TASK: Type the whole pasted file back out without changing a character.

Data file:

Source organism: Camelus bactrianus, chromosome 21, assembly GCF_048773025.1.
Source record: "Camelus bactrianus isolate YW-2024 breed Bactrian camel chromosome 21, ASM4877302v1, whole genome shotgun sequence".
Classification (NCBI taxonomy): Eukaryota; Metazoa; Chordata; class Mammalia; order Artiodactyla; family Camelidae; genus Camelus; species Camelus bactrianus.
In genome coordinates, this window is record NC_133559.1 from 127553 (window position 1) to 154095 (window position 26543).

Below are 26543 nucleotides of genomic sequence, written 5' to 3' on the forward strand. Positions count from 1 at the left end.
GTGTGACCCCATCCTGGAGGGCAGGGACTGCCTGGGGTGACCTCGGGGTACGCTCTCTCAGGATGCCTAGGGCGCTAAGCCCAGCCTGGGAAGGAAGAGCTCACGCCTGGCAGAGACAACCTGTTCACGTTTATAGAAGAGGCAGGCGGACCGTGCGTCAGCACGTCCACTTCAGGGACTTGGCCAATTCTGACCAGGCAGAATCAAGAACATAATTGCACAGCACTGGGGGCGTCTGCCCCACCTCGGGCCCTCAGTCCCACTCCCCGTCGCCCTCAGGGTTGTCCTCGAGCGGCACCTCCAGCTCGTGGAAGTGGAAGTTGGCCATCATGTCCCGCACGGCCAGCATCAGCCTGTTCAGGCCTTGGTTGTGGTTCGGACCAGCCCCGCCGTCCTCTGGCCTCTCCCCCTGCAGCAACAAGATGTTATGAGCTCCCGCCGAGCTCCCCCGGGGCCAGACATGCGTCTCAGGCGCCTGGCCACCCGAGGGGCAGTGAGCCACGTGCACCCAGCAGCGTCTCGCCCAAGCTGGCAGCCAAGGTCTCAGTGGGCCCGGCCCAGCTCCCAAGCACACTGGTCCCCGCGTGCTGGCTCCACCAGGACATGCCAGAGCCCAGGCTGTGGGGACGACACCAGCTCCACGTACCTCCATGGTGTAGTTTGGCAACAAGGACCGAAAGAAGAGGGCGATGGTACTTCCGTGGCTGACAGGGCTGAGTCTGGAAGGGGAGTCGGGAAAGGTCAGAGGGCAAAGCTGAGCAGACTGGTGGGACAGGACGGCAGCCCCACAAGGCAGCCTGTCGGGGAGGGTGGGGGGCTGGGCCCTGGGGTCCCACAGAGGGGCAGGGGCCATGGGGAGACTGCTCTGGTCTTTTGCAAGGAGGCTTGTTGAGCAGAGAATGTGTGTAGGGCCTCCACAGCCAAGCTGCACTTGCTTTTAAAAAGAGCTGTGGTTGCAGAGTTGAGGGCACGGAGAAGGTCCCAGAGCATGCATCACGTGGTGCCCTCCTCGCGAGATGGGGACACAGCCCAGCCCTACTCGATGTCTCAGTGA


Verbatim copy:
Source organism: Camelus bactrianus, chromosome 21, assembly GCF_048773025.1.
Source record: "Camelus bactrianus isolate YW-2024 breed Bactrian camel chromosome 21, ASM4877302v1, whole genome shotgun sequence".
Classification (NCBI taxonomy): Eukaryota; Metazoa; Chordata; class Mammalia; order Artiodactyla; family Camelidae; genus Camelus; species Camelus bactrianus.
In genome coordinates, this window is record NC_133559.1 from 127553 (window position 1) to 154095 (window position 26543).

Below are 26543 nucleotides of genomic sequence, written 5' to 3' on the forward strand. Positions count from 1 at the left end.
GTGTGACCCCATCCTGGAGGGCAGGGACTGCCTGGGGTGACCTCGGGGTACGCTCTCTCAGGATGCCTAGGGCGCTAAGCCCAGCCTGGGAAGGAAGAGCTCACGCCTGGCAGAGACAACCTGTTCACGTTTATAGAAGAGGCAGGCGGACCGTGCGTCAGCACGTCCACTTCAGGGACTTGGCCAATTCTGACCAGGCAGAATCAAGAACATAATTGCACAGCACTGGGGGCGTCTGCCCCACCTCGGGCCCTCAGTCCCACTCCCCGTCGCCCTCAGGGTTGTCCTCGAGCGGCACCTCCAGCTCGTGGAAGTGGAAGTTGGCCATCATGTCCCGCACGGCCAGCATCAGCCTGTTCAGGCCTTGGTTGTGGTTCGGACCAGCCCCGCCGTCCTCTGGCCTCTCCCCCTGCAGCAACAAGATGTTATGAGCTCCCGCCGAGCTCCCCCGGGGCCAGACATGCGTCTCAGGCGCCTGGCCACCCGAGGGGCAGTGAGCCACGTGCACCCAGCAGCGTCTCGCCCAAGCTGGCAGCCAAGGTCTCAGTGGGCCCGGCCCAGCTCCCAAGCACACTGGTCCCCGCGTGCTGGCTCCACCAGGACATGCCAGAGCCCAGGCTGTGGGGACGACACCAGCTCCACGTACCTCCATGGTGTAGTTTGGCAACAAGGACCGAAAGAAGAGGGCGATGGTACTTCCGTGGCTGACAGGGCTGAGTCTGGAAGGGGAGTCGGGAAAGGTCAGAGGGCAAAGCTGAGCAGACTGGTGGGACAGGACGGCAGCCCCACAAGGCAGCCTGTCGGGGAGGGTGGGGGGCTGGGCCCTGGGGTCCCACAGAGGGGCAGGGGCCATGGGGAGACTGCTCTGGTCTTTTGCAAGGAGGCTTGTTGAGCAGAGAATGTGTGTAGGGCCTCCACAGCCAAGCTGCACTTGCTTTTAAAAAGAGCTGTGGTTGCAGAGTTGAGGGCACGGAGAAGGTCCCAGAGCATGCATCACGTGGTGCCCTCCTCGCGAGATGGGGACACAGCCCAGCCCTACTCGATGTCTCAGTGA